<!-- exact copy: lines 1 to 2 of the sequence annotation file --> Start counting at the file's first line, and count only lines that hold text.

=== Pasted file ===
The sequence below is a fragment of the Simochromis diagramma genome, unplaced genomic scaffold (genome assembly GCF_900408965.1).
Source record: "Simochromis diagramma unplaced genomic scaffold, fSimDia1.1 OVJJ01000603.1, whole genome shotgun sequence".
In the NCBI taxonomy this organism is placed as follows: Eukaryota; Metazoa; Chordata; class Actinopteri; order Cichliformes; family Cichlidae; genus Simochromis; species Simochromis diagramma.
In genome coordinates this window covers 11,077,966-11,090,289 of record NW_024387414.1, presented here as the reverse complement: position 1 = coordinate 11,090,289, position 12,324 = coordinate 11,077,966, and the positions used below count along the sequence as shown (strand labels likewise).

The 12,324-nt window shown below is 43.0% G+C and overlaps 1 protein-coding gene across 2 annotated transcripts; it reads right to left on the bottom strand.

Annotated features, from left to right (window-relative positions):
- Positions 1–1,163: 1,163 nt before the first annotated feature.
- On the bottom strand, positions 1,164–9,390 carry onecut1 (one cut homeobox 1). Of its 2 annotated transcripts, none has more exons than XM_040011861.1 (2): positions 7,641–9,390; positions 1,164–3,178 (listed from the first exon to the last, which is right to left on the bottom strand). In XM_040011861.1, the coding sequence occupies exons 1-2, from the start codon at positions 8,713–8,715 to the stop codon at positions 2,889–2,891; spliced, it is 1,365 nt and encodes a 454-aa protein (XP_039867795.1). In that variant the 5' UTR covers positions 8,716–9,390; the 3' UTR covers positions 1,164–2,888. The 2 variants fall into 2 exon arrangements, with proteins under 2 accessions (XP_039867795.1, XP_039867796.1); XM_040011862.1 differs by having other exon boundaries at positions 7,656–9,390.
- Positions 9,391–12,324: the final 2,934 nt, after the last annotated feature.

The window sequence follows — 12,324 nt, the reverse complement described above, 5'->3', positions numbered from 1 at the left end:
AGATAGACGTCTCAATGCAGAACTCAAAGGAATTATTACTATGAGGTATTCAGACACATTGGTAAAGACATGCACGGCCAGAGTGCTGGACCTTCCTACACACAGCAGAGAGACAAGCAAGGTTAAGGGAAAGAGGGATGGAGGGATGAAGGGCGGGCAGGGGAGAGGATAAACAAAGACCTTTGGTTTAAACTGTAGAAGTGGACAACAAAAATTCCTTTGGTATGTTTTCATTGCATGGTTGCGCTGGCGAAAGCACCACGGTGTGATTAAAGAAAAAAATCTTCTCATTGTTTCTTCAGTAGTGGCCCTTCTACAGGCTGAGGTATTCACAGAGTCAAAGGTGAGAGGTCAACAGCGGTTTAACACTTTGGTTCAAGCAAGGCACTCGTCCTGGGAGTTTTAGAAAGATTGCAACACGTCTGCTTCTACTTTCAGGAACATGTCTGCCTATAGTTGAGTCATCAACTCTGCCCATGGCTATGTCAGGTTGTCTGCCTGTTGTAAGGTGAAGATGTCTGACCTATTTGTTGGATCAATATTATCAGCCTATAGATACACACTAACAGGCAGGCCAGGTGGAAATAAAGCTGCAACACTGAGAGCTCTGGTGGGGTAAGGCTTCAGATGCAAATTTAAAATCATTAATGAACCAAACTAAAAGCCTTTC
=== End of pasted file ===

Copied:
The sequence below is a fragment of the Simochromis diagramma genome, unplaced genomic scaffold (genome assembly GCF_900408965.1).
Source record: "Simochromis diagramma unplaced genomic scaffold, fSimDia1.1 OVJJ01000603.1, whole genome shotgun sequence".